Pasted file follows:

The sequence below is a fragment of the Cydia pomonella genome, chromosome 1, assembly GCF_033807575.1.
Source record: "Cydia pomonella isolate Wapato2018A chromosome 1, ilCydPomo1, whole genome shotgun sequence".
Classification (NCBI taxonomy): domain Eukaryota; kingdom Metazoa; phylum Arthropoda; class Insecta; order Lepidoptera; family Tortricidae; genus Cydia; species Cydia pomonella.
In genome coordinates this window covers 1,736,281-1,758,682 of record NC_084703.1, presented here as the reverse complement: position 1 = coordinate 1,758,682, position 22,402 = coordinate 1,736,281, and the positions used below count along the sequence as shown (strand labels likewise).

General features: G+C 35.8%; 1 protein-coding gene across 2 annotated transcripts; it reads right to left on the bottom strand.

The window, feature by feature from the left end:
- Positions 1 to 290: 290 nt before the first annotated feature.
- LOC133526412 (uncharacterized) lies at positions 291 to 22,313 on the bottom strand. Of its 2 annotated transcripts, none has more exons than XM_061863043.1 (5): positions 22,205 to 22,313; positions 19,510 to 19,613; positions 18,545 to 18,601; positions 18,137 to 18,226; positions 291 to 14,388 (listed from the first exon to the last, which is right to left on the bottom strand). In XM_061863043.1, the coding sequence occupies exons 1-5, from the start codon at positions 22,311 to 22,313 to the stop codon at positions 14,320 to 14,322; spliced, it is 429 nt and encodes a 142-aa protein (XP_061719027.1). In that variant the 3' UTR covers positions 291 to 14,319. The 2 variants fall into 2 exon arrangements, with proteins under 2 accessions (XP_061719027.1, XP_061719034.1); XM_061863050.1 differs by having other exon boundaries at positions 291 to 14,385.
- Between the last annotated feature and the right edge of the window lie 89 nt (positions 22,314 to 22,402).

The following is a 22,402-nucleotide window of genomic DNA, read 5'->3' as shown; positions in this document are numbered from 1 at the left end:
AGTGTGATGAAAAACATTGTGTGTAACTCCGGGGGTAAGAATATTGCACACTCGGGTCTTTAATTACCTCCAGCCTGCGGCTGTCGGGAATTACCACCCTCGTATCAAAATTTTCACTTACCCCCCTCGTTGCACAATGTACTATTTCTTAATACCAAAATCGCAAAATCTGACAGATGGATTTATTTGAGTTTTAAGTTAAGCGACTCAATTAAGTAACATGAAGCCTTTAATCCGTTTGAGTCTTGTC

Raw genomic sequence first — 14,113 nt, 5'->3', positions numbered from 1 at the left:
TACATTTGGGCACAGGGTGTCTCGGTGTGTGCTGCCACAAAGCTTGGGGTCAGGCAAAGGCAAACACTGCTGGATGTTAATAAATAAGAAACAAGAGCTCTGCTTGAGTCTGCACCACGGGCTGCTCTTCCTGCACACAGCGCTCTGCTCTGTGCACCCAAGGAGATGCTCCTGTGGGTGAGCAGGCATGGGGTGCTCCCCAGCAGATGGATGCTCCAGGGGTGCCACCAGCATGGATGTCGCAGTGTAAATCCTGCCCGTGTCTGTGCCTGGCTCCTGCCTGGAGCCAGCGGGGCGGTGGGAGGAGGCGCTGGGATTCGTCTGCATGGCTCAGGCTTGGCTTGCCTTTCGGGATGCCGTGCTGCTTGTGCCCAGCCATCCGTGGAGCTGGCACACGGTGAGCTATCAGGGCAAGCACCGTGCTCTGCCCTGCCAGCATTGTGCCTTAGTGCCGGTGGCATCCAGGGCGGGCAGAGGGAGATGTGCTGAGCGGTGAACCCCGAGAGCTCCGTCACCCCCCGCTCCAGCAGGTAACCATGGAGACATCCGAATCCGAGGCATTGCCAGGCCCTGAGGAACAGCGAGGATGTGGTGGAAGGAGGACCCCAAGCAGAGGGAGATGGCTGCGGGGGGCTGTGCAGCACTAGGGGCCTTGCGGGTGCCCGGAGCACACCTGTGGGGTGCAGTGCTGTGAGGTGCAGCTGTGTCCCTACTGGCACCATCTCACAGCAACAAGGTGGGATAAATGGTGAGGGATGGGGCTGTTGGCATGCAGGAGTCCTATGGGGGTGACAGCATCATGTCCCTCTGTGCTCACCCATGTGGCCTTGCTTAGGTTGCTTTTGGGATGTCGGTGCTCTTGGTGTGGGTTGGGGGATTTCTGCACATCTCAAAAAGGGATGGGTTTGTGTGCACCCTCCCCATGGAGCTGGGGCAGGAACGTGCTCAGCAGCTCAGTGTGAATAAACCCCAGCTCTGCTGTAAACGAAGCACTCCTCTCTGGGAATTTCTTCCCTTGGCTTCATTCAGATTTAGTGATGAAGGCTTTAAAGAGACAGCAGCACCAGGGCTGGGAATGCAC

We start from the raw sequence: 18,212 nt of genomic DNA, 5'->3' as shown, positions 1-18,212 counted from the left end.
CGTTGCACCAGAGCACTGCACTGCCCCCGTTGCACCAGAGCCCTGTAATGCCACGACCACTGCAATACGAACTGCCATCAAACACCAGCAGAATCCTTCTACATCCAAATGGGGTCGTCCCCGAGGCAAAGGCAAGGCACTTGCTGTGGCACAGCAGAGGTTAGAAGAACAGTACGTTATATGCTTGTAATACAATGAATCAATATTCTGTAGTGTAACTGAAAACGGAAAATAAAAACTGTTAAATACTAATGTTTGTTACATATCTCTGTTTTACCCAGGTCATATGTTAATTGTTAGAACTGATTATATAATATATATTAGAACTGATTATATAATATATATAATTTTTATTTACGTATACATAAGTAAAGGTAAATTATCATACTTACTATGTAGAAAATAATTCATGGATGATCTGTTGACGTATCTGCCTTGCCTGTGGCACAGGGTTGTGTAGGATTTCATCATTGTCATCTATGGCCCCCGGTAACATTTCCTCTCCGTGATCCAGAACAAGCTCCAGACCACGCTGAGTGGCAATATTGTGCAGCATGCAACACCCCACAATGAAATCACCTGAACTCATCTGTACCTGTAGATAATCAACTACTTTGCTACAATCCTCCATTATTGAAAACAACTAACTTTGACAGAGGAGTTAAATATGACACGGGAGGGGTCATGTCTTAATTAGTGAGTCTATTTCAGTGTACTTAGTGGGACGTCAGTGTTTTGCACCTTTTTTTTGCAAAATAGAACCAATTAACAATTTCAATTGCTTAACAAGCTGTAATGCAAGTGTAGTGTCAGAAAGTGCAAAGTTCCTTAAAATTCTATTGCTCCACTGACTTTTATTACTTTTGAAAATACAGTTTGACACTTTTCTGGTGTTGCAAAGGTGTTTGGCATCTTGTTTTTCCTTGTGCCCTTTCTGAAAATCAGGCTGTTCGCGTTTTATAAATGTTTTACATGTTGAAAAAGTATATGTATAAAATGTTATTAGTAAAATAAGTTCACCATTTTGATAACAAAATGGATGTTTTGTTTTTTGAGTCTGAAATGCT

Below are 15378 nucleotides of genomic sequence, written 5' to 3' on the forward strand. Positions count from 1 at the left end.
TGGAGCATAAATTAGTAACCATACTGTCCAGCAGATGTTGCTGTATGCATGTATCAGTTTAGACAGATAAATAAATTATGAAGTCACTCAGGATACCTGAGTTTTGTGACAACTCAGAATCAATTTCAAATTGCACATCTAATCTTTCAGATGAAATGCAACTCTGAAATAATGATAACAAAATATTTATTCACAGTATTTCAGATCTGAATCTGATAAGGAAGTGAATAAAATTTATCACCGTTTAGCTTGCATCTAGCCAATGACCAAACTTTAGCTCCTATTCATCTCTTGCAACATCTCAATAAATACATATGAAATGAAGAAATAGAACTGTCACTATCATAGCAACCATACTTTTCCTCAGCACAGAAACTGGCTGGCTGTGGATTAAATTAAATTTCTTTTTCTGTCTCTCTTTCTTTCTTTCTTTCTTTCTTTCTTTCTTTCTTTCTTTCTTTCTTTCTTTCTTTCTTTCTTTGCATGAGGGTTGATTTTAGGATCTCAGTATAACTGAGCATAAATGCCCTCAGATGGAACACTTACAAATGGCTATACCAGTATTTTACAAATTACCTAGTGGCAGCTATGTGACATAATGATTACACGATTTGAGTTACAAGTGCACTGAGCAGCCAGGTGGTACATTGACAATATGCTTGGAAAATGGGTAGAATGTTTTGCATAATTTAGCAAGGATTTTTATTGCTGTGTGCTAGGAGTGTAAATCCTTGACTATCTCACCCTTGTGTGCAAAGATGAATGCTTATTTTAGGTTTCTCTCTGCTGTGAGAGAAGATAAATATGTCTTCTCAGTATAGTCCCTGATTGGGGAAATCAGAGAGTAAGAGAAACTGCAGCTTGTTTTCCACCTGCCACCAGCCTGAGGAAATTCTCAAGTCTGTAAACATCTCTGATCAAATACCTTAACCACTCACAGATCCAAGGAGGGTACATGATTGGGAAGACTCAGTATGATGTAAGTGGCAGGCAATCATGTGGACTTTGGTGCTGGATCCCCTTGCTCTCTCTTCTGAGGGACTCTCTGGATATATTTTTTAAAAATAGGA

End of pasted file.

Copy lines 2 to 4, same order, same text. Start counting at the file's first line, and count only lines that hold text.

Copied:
Source record: "Cydia pomonella isolate Wapato2018A chromosome 1, ilCydPomo1, whole genome shotgun sequence".
Classification (NCBI taxonomy): domain Eukaryota; kingdom Metazoa; phylum Arthropoda; class Insecta; order Lepidoptera; family Tortricidae; genus Cydia; species Cydia pomonella.
In genome coordinates this window covers 1,736,281-1,758,682 of record NC_084703.1, presented here as the reverse complement: position 1 = coordinate 1,758,682, position 22,402 = coordinate 1,736,281, and the positions used below count along the sequence as shown (strand labels likewise).